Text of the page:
There were many reasons for what at first sight seemed inefficient ship handling and inept gunnery in the British squadron. Before the war, few British naval officers had appreciated the inherent inaccuracy of naval guns at long range. The only time that Lieutenant Commander Dannreuther, the gunnery officer of Invincible, had been allowed to fire at ranges in excess of 6,000 yards was during the practice authorized by Sturdee on the way south to the Falklands—and he had been gunnery officer of the battle cruiser since 1912. Nor had peacetime practice disclosed the difficulties of shooting accurately from a rapidly moving platform at a rapidly moving target. Further, no one had considered that when ships were traveling at high speed, the intense vibration created by engines and propellers might rattle and blur the gun layers’ and trainers’ telescopes. Nor had prewar maneuvers revealed the obscuring effects of billowing funnel smoke at high speed. As the war went on, the expected rate of shells fired to hits achieved became 5 percent. That was approximately the ratio in the Falklands, but at this early time in the war, everyone expected better and therefore it seemed a failure.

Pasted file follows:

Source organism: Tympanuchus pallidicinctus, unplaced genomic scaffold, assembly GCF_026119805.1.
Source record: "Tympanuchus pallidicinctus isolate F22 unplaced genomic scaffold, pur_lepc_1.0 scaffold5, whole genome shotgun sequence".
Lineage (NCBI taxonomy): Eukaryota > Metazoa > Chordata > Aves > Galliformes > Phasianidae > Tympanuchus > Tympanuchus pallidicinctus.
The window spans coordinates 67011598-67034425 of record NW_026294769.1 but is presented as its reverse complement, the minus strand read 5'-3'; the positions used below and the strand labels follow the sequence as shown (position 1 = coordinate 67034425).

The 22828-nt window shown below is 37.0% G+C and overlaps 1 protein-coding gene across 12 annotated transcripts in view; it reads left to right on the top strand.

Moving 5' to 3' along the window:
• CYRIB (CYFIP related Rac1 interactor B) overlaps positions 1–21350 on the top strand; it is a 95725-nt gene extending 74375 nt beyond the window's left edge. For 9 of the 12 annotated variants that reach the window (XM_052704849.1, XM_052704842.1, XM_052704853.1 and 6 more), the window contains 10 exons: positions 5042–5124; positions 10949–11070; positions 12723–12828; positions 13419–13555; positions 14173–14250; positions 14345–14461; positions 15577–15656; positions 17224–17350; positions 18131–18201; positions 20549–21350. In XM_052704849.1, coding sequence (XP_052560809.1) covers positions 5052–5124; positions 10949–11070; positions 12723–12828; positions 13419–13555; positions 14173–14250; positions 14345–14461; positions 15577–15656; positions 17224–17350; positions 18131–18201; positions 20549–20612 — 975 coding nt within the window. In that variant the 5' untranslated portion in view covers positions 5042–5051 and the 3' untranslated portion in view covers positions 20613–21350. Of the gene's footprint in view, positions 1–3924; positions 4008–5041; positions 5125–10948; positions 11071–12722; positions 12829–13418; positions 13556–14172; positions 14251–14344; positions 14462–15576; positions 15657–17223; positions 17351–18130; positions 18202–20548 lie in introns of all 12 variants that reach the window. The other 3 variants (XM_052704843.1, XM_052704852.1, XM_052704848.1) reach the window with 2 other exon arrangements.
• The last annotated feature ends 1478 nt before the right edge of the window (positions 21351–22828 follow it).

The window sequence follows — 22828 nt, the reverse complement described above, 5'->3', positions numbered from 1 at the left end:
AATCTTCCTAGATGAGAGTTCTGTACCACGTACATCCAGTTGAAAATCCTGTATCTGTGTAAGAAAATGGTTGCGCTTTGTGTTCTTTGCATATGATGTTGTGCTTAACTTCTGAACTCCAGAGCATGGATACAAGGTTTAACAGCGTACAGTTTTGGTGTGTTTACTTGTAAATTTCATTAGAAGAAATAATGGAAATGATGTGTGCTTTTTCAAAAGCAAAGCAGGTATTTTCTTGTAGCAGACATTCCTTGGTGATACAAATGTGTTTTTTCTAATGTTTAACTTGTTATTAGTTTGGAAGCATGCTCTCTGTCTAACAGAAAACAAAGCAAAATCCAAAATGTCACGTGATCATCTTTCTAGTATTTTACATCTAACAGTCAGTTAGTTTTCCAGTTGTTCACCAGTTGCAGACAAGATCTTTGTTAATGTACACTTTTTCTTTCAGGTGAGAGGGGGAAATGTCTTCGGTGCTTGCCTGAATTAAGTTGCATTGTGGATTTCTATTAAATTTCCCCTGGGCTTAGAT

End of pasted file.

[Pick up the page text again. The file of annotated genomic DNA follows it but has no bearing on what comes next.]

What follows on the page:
–– Robert K Massie: "Castles Of Steel. Britain, Germany, and the Winning of the Great War at Sea", Ballantine Books: New York, 2003.
To correct a few of the invented history details of the physics teacher, the report of a gunnery officer gives:
Primary Control from Fore Top was used throughout. At times the control was very difficult as we were firing down wind the whole time and the view from aloft was much interfered with by gun smoke and funnel smoke. Range Finders were of little use and any form of range finder plotting was impossible owing to the difficulty of observation and high range.
In fact as far as this particular action was concerned it would have made no difference if the ship had not had a single Range Finder or Dumaresq or any plotting outfit on board.